A while ago, Goldy thought Sound Politics might have gone the way of the Buffalo. I guess they did in the fact that it looked like they would be gone, but they’re still around. This is a bad metaphor so I guess instead of continuing it, I should still make fun of them? This Jim Miller piece [h/t to my friend N via email and to Tensor in comments] goes for it, starting with a violation of Betteridge’s Law and then not getting better after that.
Do Illegal Votes By Non-Citizens Sometimes Determine Elections Here In The United States?
No? Does Sound Politics need a new hobby horse? Yes!
I began thinking about that problem more than two decades ago, and concluded, tentatively, that the answer was yes. After the 2000 presidential election, and all the disputes that went with it, I put more time into the problem and, in 2002 gave an example, Maria Cantwell’s defeat of Slade Gorton, where that may have happened.
It sure is convenient to be able to just assume out of thin air that any close election must really belong to you. Because reasons.
The logic of my underlying argument is simple:
As it is written by a simpleton.
1. There are more non-citizens living in the United States than ever before.
Are there? No links or any other evidence was provided. It wouldn’t surprise me if, for example, when we were building the West with a significant amount of Irish, German, and Scandinavian (among others) immigrants that there was a higher number of non-citizens in the US.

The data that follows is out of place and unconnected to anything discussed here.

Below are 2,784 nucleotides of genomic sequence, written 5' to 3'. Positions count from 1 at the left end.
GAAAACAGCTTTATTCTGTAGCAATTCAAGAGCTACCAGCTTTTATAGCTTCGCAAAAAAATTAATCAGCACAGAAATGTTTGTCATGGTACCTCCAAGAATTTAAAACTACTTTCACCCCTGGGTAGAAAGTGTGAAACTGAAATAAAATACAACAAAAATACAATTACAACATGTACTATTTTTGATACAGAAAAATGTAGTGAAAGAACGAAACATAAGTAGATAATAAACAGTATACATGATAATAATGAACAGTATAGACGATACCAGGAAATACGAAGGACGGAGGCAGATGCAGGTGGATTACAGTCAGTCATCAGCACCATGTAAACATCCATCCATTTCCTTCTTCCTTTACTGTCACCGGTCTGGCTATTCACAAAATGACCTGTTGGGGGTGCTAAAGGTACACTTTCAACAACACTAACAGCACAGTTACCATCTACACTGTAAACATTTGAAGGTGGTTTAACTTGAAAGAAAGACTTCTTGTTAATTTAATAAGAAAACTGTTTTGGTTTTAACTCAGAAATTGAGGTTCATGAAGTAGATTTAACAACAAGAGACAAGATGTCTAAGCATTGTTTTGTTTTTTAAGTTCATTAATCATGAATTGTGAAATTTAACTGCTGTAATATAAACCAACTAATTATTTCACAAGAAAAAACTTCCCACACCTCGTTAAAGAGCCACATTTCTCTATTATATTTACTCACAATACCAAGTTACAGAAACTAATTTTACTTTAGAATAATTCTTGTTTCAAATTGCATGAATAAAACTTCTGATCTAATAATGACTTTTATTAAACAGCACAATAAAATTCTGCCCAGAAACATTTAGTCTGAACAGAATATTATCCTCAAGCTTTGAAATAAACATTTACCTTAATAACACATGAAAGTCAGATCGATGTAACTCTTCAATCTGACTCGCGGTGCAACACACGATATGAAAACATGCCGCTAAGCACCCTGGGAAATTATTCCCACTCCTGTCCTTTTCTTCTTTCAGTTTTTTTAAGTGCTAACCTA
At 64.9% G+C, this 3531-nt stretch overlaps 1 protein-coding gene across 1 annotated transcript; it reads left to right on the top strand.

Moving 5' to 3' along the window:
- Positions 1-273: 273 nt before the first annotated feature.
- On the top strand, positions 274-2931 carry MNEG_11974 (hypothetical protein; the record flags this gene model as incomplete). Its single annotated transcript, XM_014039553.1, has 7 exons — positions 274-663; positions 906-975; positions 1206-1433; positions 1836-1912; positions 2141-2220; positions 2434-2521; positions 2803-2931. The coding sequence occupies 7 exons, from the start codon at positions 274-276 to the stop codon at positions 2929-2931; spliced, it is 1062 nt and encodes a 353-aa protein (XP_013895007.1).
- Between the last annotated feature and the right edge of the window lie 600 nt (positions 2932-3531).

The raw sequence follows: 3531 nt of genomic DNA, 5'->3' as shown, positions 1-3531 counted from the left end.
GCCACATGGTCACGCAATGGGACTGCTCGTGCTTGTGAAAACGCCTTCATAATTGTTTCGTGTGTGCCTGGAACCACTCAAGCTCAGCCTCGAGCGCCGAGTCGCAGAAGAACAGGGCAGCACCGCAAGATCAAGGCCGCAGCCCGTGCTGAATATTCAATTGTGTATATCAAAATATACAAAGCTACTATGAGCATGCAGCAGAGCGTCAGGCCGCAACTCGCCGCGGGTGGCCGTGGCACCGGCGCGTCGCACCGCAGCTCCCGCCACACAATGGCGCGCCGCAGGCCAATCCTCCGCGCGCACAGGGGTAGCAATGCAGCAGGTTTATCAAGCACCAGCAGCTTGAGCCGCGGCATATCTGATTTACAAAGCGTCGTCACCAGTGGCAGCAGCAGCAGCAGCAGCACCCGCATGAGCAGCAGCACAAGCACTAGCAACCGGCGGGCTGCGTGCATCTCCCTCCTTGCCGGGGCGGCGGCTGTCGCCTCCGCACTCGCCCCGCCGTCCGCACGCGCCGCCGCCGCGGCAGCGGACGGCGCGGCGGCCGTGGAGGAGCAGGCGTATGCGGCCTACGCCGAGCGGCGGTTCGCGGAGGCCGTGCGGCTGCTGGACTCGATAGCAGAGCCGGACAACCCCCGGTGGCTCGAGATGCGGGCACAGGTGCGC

2. Some small proportion of them will be tempted to register and vote, illegally.
Well, if some small portion are tempted to do a thing, that thing must happen all the time in fact. QED, I don’t think we need to even go on.
3. Many places have few checks against non-citizens voting, so most of those tempted will succeed.
Some amount of a small number will be tempted could in theory do a thing then that thing is always already happening.
4. The non-citizens here in the United States tend to favor the Democratic Party.
Again, no need to actually prove this.
Therefore, I concluded, some close elections were being tipped to the Democrats by these illegal votes.
So two unproven assertions and two things that are admittedly not very large combine to… something? Here, let me try:
1) Puppies are adorable
2) Most people who hate puppies are Republicans
3) That time Mitt Romney tied his dog to the roof of a car, or whatever
4) A small number of cars have been owned by Mitt Romney
Therefore, I conclude that people who hate puppies are the only reason that Romney won any states.
All through this time, however, I have been unhappy that I could not find any academic studies of the question. And it was obvious to me that it was not a difficult research problem, that you could get a good start on it simply by running a large survey, and asking the right questions, in the right way.